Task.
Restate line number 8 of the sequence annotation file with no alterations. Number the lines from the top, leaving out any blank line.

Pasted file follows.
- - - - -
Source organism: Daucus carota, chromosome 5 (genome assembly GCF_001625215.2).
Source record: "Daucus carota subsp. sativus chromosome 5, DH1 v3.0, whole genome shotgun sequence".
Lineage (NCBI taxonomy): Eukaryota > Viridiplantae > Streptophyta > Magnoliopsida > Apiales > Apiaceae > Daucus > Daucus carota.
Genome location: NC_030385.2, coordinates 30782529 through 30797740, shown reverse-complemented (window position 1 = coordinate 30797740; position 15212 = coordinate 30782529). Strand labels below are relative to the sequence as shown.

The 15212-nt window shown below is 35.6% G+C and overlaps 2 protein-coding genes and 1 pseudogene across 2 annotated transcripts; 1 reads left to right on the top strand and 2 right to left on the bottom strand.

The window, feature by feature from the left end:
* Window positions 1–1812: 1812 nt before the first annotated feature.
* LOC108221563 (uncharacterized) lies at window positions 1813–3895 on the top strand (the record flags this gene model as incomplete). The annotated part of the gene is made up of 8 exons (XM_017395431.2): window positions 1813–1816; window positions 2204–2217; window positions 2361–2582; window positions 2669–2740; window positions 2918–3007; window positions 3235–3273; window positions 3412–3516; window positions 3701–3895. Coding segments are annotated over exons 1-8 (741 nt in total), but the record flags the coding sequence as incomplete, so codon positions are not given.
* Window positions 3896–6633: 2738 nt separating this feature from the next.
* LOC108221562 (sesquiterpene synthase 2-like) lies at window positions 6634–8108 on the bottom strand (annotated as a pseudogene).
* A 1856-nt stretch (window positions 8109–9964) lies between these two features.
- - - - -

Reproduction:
* LOC108221563 (uncharacterized) lies at window positions 1813–3895 on the top strand (the record flags this gene model as incomplete). The annotated part of the gene is made up of 8 exons (XM_017395431.2): window positions 1813–1816; window positions 2204–2217; window positions 2361–2582; window positions 2669–2740; window positions 2918–3007; window positions 3235–3273; window positions 3412–3516; window positions 3701–3895. Coding segments are annotated over exons 1-8 (741 nt in total), but the record flags the coding sequence as incomplete, so codon positions are not given.